The Logic of Ministerial Selection
Article appearing in Social Science Japan Journal
- Robert Pekkanen with Benjamin Nyblade, Ellis S. Krauss
- Publisher: Oxford Academic
- Date: December 19, 2013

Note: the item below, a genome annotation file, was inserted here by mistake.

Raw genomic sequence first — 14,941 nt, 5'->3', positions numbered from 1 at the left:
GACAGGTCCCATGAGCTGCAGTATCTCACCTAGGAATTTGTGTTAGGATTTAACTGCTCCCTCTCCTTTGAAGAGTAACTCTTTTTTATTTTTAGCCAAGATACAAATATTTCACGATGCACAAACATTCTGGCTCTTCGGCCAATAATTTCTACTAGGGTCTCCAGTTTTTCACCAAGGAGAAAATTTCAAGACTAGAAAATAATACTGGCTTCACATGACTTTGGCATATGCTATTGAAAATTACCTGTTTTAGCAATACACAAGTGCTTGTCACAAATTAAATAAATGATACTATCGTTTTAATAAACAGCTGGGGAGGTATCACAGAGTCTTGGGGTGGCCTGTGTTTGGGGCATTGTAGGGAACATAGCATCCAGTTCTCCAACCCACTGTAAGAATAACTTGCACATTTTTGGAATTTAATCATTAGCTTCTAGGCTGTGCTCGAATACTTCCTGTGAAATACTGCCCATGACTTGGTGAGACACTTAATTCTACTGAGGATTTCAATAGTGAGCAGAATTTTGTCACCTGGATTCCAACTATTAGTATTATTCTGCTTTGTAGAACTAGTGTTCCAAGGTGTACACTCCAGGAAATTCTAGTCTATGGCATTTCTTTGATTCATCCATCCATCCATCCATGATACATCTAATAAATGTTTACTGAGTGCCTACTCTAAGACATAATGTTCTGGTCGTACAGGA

Does the kind of electoral system affect the type of members of parliament appointed to the cabinet in a parliamentary system? The literature on electoral reform has investigated many political consequences of changing an electoral system, but whether appointments to cabinets change too has not been investigated. Conversely, there have been many analyses of cabinet selection but they have not investigated any linkage to the type of electoral system. One reason for this is the lack of theory concerning how electoral systems impact party strategies for ministerial appointments. We suggest that the intervening factor is how parties balance their competing goals of vote-seeking, office-seeking and policy-seeking. If cabinet appointments provide an arena where parties balance these three goals, then we should observe a change in this balancing strategy, and in ministerial appointments, following the introduction of different incentives inherent in a new electoral system. To that end, we conducted an empirical test of Liberal Democratic Party cabinet appointments before and after the 1994 electoral reform. We demonstrate that the change in electoral system led the party to rebalance its priorities and consequently adapt its strategy for ministerial appointments.